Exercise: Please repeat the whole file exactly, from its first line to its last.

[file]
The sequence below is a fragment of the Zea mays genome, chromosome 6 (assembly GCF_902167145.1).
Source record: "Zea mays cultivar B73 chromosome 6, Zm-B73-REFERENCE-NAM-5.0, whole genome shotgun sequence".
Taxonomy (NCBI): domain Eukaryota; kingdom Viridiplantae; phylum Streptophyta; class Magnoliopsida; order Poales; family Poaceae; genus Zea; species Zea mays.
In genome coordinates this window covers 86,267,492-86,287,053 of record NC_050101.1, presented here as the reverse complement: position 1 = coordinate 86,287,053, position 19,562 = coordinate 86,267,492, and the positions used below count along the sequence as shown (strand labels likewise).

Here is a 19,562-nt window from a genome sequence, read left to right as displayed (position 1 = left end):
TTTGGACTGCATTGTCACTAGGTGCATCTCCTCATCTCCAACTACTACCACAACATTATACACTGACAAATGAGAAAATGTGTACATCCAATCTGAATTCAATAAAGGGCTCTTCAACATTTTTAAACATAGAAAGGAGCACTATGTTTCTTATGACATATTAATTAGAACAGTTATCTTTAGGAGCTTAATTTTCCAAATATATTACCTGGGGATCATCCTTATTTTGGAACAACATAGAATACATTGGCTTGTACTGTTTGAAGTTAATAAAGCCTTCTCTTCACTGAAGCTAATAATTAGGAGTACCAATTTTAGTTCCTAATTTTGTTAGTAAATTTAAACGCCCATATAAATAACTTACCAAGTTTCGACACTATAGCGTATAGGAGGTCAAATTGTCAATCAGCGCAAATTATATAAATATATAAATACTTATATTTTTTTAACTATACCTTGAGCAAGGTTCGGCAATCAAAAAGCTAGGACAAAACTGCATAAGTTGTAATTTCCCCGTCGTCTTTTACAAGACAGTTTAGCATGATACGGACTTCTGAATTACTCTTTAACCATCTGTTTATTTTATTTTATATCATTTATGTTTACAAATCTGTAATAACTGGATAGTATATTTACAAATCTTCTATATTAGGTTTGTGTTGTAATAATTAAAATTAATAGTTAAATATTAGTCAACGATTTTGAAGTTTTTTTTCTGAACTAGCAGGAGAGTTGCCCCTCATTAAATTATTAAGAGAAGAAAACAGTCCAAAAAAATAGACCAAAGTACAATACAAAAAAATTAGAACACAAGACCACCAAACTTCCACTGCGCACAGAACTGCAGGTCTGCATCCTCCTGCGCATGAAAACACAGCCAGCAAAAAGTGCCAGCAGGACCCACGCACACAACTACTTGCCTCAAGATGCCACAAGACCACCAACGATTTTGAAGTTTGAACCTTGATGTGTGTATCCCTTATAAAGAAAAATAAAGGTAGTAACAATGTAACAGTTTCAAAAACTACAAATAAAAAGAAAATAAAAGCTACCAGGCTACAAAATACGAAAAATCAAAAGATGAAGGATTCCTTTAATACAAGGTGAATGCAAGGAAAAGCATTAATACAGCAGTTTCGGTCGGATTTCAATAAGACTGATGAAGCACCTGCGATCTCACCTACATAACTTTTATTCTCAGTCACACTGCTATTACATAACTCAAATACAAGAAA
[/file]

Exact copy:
The sequence below is a fragment of the Zea mays genome, chromosome 6 (assembly GCF_902167145.1).
Source record: "Zea mays cultivar B73 chromosome 6, Zm-B73-REFERENCE-NAM-5.0, whole genome shotgun sequence".
Taxonomy (NCBI): domain Eukaryota; kingdom Viridiplantae; phylum Streptophyta; class Magnoliopsida; order Poales; family Poaceae; genus Zea; species Zea mays.
In genome coordinates this window covers 86,267,492-86,287,053 of record NC_050101.1, presented here as the reverse complement: position 1 = coordinate 86,287,053, position 19,562 = coordinate 86,267,492, and the positions used below count along the sequence as shown (strand labels likewise).

Here is a 19,562-nt window from a genome sequence, read left to right as displayed (position 1 = left end):
TTTGGACTGCATTGTCACTAGGTGCATCTCCTCATCTCCAACTACTACCACAACATTATACACTGACAAATGAGAAAATGTGTACATCCAATCTGAATTCAATAAAGGGCTCTTCAACATTTTTAAACATAGAAAGGAGCACTATGTTTCTTATGACATATTAATTAGAACAGTTATCTTTAGGAGCTTAATTTTCCAAATATATTACCTGGGGATCATCCTTATTTTGGAACAACATAGAATACATTGGCTTGTACTGTTTGAAGTTAATAAAGCCTTCTCTTCACTGAAGCTAATAATTAGGAGTACCAATTTTAGTTCCTAATTTTGTTAGTAAATTTAAACGCCCATATAAATAACTTACCAAGTTTCGACACTATAGCGTATAGGAGGTCAAATTGTCAATCAGCGCAAATTATATAAATATATAAATACTTATATTTTTTTAACTATACCTTGAGCAAGGTTCGGCAATCAAAAAGCTAGGACAAAACTGCATAAGTTGTAATTTCCCCGTCGTCTTTTACAAGACAGTTTAGCATGATACGGACTTCTGAATTACTCTTTAACCATCTGTTTATTTTATTTTATATCATTTATGTTTACAAATCTGTAATAACTGGATAGTATATTTACAAATCTTCTATATTAGGTTTGTGTTGTAATAATTAAAATTAATAGTTAAATATTAGTCAACGATTTTGAAGTTTTTTTTCTGAACTAGCAGGAGAGTTGCCCCTCATTAAATTATTAAGAGAAGAAAACAGTCCAAAAAAATAGACCAAAGTACAATACAAAAAAATTAGAACACAAGACCACCAAACTTCCACTGCGCACAGAACTGCAGGTCTGCATCCTCCTGCGCATGAAAACACAGCCAGCAAAAAGTGCCAGCAGGACCCACGCACACAACTACTTGCCTCAAGATGCCACAAGACCACCAACGATTTTGAAGTTTGAACCTTGATGTGTGTATCCCTTATAAAGAAAAATAAAGGTAGTAACAATGTAACAGTTTCAAAAACTACAAATAAAAAGAAAATAAAAGCTACCAGGCTACAAAATACGAAAAATCAAAAGATGAAGGATTCCTTTAATACAAGGTGAATGCAAGGAAAAGCATTAATACAGCAGTTTCGGTCGGATTTCAATAAGACTGATGAAGCACCTGCGATCTCACCTACATAACTTTTATTCTCAGTCACACTGCTATTACATAACTCAAATACAAGAAA